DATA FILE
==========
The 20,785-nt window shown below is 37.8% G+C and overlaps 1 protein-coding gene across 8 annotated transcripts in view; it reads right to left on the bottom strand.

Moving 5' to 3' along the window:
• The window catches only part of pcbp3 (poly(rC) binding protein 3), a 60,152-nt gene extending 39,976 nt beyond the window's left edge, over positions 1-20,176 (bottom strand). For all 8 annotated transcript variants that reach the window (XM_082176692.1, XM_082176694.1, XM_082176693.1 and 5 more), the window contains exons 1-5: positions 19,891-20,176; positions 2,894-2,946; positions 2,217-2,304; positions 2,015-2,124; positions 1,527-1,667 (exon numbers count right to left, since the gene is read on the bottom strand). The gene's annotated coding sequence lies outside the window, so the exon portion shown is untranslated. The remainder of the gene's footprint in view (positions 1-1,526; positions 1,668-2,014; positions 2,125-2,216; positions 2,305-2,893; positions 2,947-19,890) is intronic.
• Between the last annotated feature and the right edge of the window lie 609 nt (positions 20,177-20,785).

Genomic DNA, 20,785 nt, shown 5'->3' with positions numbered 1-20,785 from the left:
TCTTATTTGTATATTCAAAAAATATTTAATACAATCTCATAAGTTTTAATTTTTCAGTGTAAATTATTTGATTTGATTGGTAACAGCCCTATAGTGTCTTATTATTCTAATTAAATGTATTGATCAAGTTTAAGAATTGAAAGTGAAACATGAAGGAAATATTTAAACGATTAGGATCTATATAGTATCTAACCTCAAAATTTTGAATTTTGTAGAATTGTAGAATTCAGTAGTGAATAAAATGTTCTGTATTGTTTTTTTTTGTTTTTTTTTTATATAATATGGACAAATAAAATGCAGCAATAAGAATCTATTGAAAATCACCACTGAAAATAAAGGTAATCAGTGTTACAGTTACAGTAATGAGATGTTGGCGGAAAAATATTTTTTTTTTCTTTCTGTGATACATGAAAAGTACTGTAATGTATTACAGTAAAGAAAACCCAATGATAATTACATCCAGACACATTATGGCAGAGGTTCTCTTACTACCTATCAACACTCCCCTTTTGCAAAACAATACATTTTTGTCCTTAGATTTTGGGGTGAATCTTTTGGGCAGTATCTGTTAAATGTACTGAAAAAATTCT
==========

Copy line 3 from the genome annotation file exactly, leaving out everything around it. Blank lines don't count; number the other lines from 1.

• The window catches only part of pcbp3 (poly(rC) binding protein 3), a 60,152-nt gene extending 39,976 nt beyond the window's left edge, over positions 1-20,176 (bottom strand). For all 8 annotated transcript variants that reach the window (XM_082176692.1, XM_082176694.1, XM_082176693.1 and 5 more), the window contains exons 1-5: positions 19,891-20,176; positions 2,894-2,946; positions 2,217-2,304; positions 2,015-2,124; positions 1,527-1,667 (exon numbers count right to left, since the gene is read on the bottom strand). The gene's annotated coding sequence lies outside the window, so the exon portion shown is untranslated. The remainder of the gene's footprint in view (positions 1-1,526; positions 1,668-2,014; positions 2,125-2,216; positions 2,305-2,893; positions 2,947-19,890) is intronic.